Fact sheet: 2,4-dichlorophenol

From: Public Services and Procurement Canada

Discover a list of a contaminant's important chemical properties, how it will react in the environment, main sources of contamination related, and a brief overview of health and safety issues.

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General information

CAS number


Molecular formula


Formula weight

163 g/mol


Phenolic compounds

Properties (at room temperature where applicable)

Compound properties list
Melting/boiling point43 °CSolid
Relative density1.4 g/cm3Sinks in water
Vapour pressure0.09 mm HgLow volatility
Vapour density0N/A
Solubility in water6,000 mg/LModerately soluble
Henry's law constant3 x 10-6atm·m3/molSlow volatilization when dissolved
log Koc (Depending on soil or sediment characteristics)2.1 - 3.6*Moderate adsorption to organic matter

Environmental behaviour

At 20 0C, 2,4-dichlorophenol is a solid with low volatility and moderate solubility. Once it is dissolved, it volatilizes slowly and adsorbs moderately to organic matter. When present in the soil, it dissolves moderately quickly. In the dissolved phase, 2,4-dichlorophenol can reach the groundwater table or go into a waterway, where it will be diluted before slowly volatilizing. Fragments of 2,4-dichlorophenol can also be carried into waterways where they will be deposited at the bottom and dissolve. Once the source has been removed, the adsorbed phase will take a while to disappear, slowly liberating contamination in either the gaseous or dissolved state. The resulting dissolved plume can be relatively large while the gaseous plume would be generally small in size.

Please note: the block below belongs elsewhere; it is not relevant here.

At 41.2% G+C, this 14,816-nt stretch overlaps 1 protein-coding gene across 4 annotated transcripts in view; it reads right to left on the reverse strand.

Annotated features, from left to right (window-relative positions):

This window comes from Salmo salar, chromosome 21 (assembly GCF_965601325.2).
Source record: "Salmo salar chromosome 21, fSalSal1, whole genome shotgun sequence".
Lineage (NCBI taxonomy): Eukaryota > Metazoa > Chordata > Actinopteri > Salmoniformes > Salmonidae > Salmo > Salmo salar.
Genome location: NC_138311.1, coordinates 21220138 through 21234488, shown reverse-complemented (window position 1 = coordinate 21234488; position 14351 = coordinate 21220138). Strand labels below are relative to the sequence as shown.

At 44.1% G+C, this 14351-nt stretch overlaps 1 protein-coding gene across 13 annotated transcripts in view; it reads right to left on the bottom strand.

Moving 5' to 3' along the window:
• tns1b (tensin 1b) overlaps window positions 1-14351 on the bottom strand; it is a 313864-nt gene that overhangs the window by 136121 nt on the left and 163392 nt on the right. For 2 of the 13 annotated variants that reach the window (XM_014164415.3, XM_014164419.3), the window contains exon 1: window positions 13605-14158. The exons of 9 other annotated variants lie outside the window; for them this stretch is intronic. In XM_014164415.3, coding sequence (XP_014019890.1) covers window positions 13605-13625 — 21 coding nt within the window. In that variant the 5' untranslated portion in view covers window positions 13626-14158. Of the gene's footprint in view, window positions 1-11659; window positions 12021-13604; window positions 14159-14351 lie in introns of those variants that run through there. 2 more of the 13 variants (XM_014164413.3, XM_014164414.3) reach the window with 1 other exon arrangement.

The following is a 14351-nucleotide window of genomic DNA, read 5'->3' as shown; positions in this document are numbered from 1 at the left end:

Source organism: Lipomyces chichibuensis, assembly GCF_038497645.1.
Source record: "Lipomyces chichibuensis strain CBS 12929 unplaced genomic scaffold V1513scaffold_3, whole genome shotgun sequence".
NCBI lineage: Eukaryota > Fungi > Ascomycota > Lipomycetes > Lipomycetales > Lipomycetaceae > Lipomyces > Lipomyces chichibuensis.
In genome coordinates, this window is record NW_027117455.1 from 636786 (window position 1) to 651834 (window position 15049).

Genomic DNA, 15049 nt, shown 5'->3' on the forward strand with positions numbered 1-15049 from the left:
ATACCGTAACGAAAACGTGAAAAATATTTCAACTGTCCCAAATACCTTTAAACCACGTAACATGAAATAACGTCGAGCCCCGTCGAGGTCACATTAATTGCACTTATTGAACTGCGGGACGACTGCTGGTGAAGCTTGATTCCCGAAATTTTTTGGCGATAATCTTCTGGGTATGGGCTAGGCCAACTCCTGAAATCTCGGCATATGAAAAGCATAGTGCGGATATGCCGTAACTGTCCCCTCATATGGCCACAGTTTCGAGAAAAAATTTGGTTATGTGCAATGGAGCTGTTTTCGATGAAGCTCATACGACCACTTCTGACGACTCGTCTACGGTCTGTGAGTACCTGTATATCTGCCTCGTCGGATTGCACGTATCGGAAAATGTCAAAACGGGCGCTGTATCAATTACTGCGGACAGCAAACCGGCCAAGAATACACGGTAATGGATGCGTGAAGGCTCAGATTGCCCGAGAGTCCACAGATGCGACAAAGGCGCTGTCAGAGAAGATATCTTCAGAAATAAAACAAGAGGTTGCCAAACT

Health and safety

2,4-dichlorophenol should be handled with care, as it is toxic and corrosive.

Principal resources

The largest use of 2,4-dichlorophenol is as an intermediate, especially in the production of the herbicides 2,4-dichlorophenoxyacetic acid (2,4-D) and 2,4,5-trichlorophenoxyacetic acid (2,4,5-T). 2,4-dichlorophenol is also used as a germicide, antiseptic and seed disinfectant.


Agency for Toxic Substances and Disease Registry (ATSDR). 1999. Toxicological profile for Chlorophenols. U.S. Department of Health and Human Services, Public Health Service, Georgia, U.S.A. (Viewed December 2013)

Montgomery, John H. 2007. Groundwater Chemicals, Desk Reference, Fourth Edition, CRC Press, Taylor and Francis Group, Florida, U.S.A.